The instant case was tried before the superior court, sitting without a jury, upon stipulated facts and exhibits, plus the testimony of Mrs. Smith and Mr. Kessler. It was stipulated that at the time of the execution sale the Lakewood home was worth between $20,000 and $24,000, subject to a trust deed held by an insurance company on which about $4,000 was then owing. (The amount of the encumbrance was less at the time of trial because Mrs. Smith had kept up her regular payments on the trust deed note.) It was also stipulated that the marshal's sale had been conducted in conformity with the applicable statutes. At the time of the sale the law did not require any notice by mail to the judgment debtor. (The requirement for such a notice was added to Code Civ.Proc., s 692, subd. 3, by Stats.1971, Ch. 1312, p. 2612.)

The superior court made findings of fact which included the following, among other things:

At no time was Mrs. Smith ever served with summons and complaint in the Stephan action. She had no notice of that action until she was served with summons and complaint in the unlawful detainer proceeding in 1970. Shortly after that Mrs. Smith tendered to Kessler the sum of $1135, which was the sum necessary to redeem the property if a right of redemption existed, but Kessler refused the tender. The court further found that, subsequent to the marshal's sale, Kessler made no effort to communicate with Mrs. Smith, nor did he make any payments on the encumbrance or any payment of taxes, permitting her to do both, because he did not wish her to learn of the sale and of her right of redemption.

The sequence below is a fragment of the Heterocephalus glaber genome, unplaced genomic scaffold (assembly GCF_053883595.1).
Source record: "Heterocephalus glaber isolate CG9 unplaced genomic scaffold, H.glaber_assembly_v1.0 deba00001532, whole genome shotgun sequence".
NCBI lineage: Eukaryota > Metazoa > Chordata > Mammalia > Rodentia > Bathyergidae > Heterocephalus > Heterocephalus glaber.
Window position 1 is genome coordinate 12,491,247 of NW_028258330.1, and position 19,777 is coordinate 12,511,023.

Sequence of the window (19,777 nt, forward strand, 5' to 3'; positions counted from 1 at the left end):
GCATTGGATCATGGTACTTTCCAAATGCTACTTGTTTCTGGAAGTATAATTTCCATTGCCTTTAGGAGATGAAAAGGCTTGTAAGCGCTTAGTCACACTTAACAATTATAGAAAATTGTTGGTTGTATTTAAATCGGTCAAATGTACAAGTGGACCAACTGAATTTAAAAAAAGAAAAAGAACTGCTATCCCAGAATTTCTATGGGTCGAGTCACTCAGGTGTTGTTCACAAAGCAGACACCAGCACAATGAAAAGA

The findings referred to above are supported by substantial evidence in the record of the superior court trial.

In deciding this appeal it is unnecessary for us to consider or decide whether the 1965 judgment was subject to validation in 1970 by belated proof of service, or whether the November 16, 1970, order made by the municipal court judge was effective for that purpose. Mrs. Smith has never questioned her duty to pay the debts which were the basis of the Stephan judgment. In the superior court she offered to do equity if the court would restore her property to her. She testified that she was then willing to pay the $1135 which she had tendered to Kessler as the balance due on the judgment.1 We accept this as her position in this litigation.